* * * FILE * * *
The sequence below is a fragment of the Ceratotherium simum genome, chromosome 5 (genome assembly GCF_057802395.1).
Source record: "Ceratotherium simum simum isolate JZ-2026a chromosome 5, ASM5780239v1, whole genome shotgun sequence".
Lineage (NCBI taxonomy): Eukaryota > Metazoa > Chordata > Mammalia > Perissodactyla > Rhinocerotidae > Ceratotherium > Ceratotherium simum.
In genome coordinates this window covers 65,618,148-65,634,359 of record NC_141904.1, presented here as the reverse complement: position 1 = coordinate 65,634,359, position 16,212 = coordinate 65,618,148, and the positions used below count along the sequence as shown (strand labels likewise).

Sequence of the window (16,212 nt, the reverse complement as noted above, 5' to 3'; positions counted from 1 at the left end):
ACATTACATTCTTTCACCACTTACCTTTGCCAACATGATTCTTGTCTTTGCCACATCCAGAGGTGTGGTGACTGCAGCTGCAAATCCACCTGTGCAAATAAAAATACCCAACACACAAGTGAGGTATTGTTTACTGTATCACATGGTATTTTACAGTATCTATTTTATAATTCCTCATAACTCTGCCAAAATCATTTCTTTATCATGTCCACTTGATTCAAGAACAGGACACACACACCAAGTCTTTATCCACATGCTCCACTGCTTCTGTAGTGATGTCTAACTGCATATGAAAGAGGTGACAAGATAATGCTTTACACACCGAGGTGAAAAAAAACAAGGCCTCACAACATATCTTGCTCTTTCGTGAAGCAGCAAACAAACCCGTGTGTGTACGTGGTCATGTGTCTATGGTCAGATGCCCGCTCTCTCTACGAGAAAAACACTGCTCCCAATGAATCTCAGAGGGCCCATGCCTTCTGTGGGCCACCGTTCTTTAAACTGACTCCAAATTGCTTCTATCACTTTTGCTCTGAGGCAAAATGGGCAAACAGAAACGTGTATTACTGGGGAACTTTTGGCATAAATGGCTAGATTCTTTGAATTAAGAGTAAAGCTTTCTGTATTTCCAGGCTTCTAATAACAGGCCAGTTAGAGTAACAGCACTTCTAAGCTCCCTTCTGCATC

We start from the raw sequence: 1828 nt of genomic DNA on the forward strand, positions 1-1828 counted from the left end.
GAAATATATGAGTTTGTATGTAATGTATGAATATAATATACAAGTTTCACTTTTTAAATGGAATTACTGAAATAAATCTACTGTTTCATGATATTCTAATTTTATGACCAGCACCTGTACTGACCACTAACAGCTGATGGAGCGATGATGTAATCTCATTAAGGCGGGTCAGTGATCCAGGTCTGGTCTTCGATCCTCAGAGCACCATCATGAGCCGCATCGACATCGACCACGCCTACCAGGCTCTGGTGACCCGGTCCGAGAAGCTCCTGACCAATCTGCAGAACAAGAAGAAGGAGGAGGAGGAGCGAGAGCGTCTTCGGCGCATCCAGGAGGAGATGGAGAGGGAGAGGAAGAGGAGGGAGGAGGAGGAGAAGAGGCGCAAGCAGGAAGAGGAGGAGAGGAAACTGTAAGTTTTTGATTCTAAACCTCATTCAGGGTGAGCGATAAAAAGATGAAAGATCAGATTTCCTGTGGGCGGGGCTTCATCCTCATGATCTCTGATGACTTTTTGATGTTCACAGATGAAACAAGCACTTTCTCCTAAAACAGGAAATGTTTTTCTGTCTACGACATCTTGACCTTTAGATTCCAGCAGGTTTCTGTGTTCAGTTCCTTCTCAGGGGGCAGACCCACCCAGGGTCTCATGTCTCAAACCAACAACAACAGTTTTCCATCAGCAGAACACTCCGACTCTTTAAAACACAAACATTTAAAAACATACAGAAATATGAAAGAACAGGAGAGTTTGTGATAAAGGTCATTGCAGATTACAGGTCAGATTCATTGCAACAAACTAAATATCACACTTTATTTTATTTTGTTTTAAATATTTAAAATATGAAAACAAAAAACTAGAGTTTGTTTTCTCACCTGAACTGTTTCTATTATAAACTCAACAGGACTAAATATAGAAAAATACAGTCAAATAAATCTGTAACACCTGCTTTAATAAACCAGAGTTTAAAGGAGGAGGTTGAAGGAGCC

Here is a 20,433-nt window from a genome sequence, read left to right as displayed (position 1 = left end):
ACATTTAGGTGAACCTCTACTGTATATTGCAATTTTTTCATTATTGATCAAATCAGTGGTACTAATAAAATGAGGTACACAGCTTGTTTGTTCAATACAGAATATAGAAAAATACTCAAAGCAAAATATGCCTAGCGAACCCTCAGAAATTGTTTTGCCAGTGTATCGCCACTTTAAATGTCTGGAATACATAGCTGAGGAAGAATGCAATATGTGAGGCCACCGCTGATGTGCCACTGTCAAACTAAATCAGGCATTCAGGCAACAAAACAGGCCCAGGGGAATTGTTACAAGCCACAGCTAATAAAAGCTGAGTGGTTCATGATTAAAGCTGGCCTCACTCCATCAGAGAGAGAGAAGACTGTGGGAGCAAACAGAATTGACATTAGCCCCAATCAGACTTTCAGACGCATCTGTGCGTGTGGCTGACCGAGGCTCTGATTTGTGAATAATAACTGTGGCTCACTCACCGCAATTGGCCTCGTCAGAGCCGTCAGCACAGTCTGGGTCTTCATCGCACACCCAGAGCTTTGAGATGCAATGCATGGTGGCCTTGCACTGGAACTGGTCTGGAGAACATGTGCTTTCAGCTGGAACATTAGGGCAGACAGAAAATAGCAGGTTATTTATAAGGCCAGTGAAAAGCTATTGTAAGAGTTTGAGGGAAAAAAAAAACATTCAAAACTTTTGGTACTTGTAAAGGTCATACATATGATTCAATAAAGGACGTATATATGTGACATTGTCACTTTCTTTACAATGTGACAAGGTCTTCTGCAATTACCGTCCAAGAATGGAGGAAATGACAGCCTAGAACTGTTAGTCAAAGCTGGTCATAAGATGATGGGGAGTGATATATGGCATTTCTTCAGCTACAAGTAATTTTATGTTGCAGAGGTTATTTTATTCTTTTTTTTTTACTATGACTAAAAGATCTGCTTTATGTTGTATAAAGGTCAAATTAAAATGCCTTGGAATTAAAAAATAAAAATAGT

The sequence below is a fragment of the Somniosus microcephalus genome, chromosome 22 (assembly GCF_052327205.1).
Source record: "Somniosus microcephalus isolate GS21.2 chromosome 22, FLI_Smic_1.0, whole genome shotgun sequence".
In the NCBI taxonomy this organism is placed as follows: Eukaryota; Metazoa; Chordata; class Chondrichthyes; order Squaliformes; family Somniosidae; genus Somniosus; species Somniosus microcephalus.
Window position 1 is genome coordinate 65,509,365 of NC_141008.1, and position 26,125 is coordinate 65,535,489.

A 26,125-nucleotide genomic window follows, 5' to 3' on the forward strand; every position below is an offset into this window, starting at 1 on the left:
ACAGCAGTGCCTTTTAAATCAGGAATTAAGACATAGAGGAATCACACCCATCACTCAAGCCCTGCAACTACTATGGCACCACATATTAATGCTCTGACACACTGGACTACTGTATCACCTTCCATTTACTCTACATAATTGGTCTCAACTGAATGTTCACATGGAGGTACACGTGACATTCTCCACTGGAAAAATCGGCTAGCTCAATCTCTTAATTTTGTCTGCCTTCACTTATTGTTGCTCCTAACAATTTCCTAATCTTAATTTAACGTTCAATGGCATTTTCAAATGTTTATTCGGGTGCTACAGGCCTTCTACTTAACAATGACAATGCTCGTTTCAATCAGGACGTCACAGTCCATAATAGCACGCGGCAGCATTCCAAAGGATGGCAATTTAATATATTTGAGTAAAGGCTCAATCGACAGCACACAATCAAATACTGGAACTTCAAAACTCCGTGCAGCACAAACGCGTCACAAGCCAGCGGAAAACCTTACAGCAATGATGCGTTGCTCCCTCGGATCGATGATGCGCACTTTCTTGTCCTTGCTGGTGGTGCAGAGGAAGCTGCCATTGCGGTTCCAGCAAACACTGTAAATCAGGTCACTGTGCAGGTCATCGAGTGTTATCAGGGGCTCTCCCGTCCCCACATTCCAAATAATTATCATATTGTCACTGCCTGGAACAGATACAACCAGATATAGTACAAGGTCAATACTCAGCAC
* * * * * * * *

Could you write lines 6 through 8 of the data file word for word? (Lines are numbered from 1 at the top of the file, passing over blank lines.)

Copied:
ACATTACATTCTTTCACCACTTACCTTTGCCAACATGATTCTTGTCTTTGCCACATCCAGAGGTGTGGTGACTGCAGCTGCAAATCCACCTGTGCAAATAAAAATACCCAACACACAAGTGAGGTATTGTTTACTGTATCACATGGTATTTTACAGTATCTATTTTATAATTCCTCATAACTCTGCCAAAATCATTTCTTTATCATGTCCACTTGATTCAAGAACAGGACACACACACCAAGTCTTTATCCACATGCTCCACTGCTTCTGTAGTGATGTCTAACTGCATATGAAAGAGGTGACAAGATAATGCTTTACACACCGAGGTGAAAAAAAACAAGGCCTCACAACATATCTTGCTCTTTCGTGAAGCAGCAAACAAACCCGTGTGTGTACGTGGTCATGTGTCTATGGTCAGATGCCCGCTCTCTCTACGAGAAAAACACTGCTCCCAATGAATCTCAGAGGGCCCATGCCTTCTGTGGGCCACCGTTCTTTAAACTGACTCCAAATTGCTTCTATCACTTTTGCTCTGAGGCAAAATGGGCAAACAGAAACGTGTATTACTGGGGAACTTTTGGCATAAATGGCTAGATTCTTTGAATTAAGAGTAAAGCTTTCTGTATTTCCAGGCTTCTAATAACAGGCCAGTTAGAGTAACAGCACTTCTAAGCTCCCTTCTGCATC

We start from the raw sequence: 1828 nt of genomic DNA on the forward strand, positions 1-1828 counted from the left end.
GAAATATATGAGTTTGTATGTAATGTATGAATATAATATACAAGTTTCACTTTTTAAATGGAATTACTGAAATAAATCTACTGTTTCATGATATTCTAATTTTATGACCAGCACCTGTACTGACCACTAACAGCTGATGGAGCGATGATGTAATCTCATTAAGGCGGGTCAGTGATCCAGGTCTGGTCTTCGATCCTCAGAGCACCATCATGAGCCGCATCGACATCGACCACGCCTACCAGGCTCTGGTGACCCGGTCCGAGAAGCTCCTGACCAATCTGCAGAACAAGAAGAAGGAGGAGGAGGAGCGAGAGCGTCTTCGGCGCATCCAGGAGGAGATGGAGAGGGAGAGGAAGAGGAGGGAGGAGGAGGAGAAGAGGCGCAAGCAGGAAGAGGAGGAGAGGAAACTGTAAGTTTTTGATTCTAAACCTCATTCAGGGTGAGCGATAAAAAGATGAAAGATCAGATTTCCTGTGGGCGGGGCTTCATCCTCATGATCTCTGATGACTTTTTGATGTTCACAGATGAAACAAGCACTTTCTCCTAAAACAGGAAATGTTTTTCTGTCTACGACATCTTGACCTTTAGATTCCAGCAGGTTTCTGTGTTCAGTTCCTTCTCAGGGGGCAGACCCACCCAGGGTCTCATGTCTCAAACCAACAACAACAGTTTTCCATCAGCAGAACACTCCGACTCTTTAAAACACAAACATTTAAAAACATACAGAAATATGAAAGAACAGGAGAGTTTGTGATAAAGGTCATTGCAGATTACAGGTCAGATTCATTGCAACAAACTAAATATCACACTTTATTTTATTTTGTTTTAAATATTTAAAATATGAAAACAAAAAACTAGAGTTTGTTTTCTCACCTGAACTGTTTCTATTATAAACTCAACAGGACTAAATATAGAAAAATACAGTCAAATAAATCTGTAACACCTGCTTTAATAAACCAGAGTTTAAAGGAGGAGGTTGAAGGAGCC